Food: Demand and Need

Food-Crisis-Image_zps9585d809Who had an amazing dinner tonight? I know I did, rice with chicken and salad. Honestly before writing this blog I thought of so many past evenings that were filled with wonderful lunches and dinners, and it really made me think, how long will this last? It is quite scary to think about a world without food. Sadly, this is a reality for so many people around the world that go to bed hungry. So, the question is, will we eventually run out of food?

There has been a significant growth in population over the recent years, and that is one of the reasons of increasing food demand. It is said that the growth in food demand and need is the result of the combined effects of world population growth to over 9 billion by 2050, rising incomes and dietary changes towards higher meat intake[1]. Production of meat uses energy, water and cereal. Today, nearly half of the cereals is being used as animal feed.

figure04Every day 200000 people are being added to the food demand, and population is expected to rise to 9 billion people by 2050! Each of these new people will need food, housing and natural resources. It isn’t just the population increase, climate change will have very different impacts on different continents. Even though the south central and southwestern US are likely to face extreme drought in the coming decades, inhabitants and businesses should be able to adapt.  It will be a starkly different situation in Southern Africa, India and Southeast Asia, Mexico, northeast Brazil, southern Africa and West Africa, where climate change will be coupled with a general lack of coping mechanisms[2] which may potentially cause serious issues including increased food prices and in some area, military conflict.

Playing the TBL game, we realize that as the population grows so would the demand for food. To increase food we need to have more farms and for that we need more land. An increase in all these aspects would also increase the demand for energy. When the population is high, the food will be low or cost more.  This game is a good over view about how the real world works; it shows you the issues and problems we need to work on. Having enough food to provide to the population is a big issue because at the rate we are going, we will not have enough to sustain our population.

biafra-fidelvasquezReality is that food shortage won’t be a new problem in many places around the world. Mass migrations driven by food supply have been an important part of human evolution and a tragic part of the history of many nations, especially those in Africa[3].The following video shows the heartbreaking history of food shortage.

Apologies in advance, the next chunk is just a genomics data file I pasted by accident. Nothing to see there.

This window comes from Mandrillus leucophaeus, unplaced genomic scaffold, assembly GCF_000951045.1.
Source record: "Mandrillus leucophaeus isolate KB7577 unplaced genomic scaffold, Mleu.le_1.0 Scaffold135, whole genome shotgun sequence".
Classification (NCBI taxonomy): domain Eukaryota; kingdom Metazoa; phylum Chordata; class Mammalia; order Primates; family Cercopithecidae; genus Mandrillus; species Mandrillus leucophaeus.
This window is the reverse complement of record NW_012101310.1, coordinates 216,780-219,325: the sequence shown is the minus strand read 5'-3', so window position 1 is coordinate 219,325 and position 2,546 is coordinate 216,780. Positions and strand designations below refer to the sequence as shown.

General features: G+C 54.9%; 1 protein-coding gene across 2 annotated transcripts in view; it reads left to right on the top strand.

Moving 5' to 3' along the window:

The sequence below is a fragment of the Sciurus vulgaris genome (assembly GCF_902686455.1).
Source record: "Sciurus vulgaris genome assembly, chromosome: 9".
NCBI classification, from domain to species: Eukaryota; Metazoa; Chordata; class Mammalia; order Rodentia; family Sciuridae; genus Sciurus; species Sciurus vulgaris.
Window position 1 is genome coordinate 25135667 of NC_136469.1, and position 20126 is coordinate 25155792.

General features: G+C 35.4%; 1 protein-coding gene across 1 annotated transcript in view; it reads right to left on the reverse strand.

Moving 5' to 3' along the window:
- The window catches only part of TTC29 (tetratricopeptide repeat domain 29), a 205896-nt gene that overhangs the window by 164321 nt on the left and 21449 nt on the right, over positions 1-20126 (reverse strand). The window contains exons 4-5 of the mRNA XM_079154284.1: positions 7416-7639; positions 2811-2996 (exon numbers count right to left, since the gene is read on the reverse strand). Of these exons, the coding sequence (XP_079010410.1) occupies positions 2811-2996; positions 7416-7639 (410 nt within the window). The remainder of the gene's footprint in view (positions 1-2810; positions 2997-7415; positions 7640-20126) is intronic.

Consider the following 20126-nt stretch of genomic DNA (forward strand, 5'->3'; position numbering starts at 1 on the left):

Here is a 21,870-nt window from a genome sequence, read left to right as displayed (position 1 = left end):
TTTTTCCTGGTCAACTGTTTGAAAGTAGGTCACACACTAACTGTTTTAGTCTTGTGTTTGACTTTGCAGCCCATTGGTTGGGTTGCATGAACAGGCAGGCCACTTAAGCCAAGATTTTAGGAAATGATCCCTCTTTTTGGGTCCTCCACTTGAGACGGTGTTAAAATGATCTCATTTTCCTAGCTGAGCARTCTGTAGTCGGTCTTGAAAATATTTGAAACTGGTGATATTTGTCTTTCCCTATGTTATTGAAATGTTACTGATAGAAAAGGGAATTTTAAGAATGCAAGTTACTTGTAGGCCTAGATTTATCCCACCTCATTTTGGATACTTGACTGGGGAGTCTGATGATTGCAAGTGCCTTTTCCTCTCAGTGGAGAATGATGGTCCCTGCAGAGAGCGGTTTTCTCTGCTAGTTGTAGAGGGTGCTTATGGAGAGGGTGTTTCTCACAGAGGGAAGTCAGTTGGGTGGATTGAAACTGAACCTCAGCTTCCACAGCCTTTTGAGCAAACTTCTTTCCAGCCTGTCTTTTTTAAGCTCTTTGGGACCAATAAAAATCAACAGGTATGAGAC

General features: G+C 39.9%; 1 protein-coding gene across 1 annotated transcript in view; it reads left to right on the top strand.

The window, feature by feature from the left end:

According to CGIAR (Global Agricultural Research Partnership), research is the engine that drives innovation and innovation is what helps deliver solutions for food security challenges[4].  By 2050 we will have 9 billion people in our world and agricultural research is the only way to solve our food crisis.

The guardian says there are a couple of ways to help solve the world food crisis:

  1. Improve food distribution: There are parts of the world where people go hungry, and another part where people are overweight and obese. So if food is distributed evenly it would solve some of the problems of food crisis.
  1. Sustainably increase production. With the growing population, new ways of producing more food by using less resources has to be developed.
  1. Support local food. This is very important. By supporting local food and reducing barriers and encouraging young people to become farmers would support the food shortage crisis.
  1. Protect the environment through policy and regulation. Supporting policies that would reward farmers does this.
  1. Engage the public. Educating the public about food literacy skills, gardening, preserving food, cooking healthy food at home, and engaging the young population on agriculture and food would help the food shortage crisis[5].

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[1] http://www.grida.no/publications/rr/food-crisis/page/3559.aspx

[2] https://www.e-education.psu.edu/earth103/node/806

[3] https://www.e-education.psu.edu/earth103/node/806

[4] http://www.cgiar.org/consortium-news/feeding-the-world-2014-sustainable-solutions-for-a-global-crisis/

[5] http://www.theguardian.com/sustainable-business/food-blog/2014/oct/16/world-food-day-manifesto-global-food-crisis

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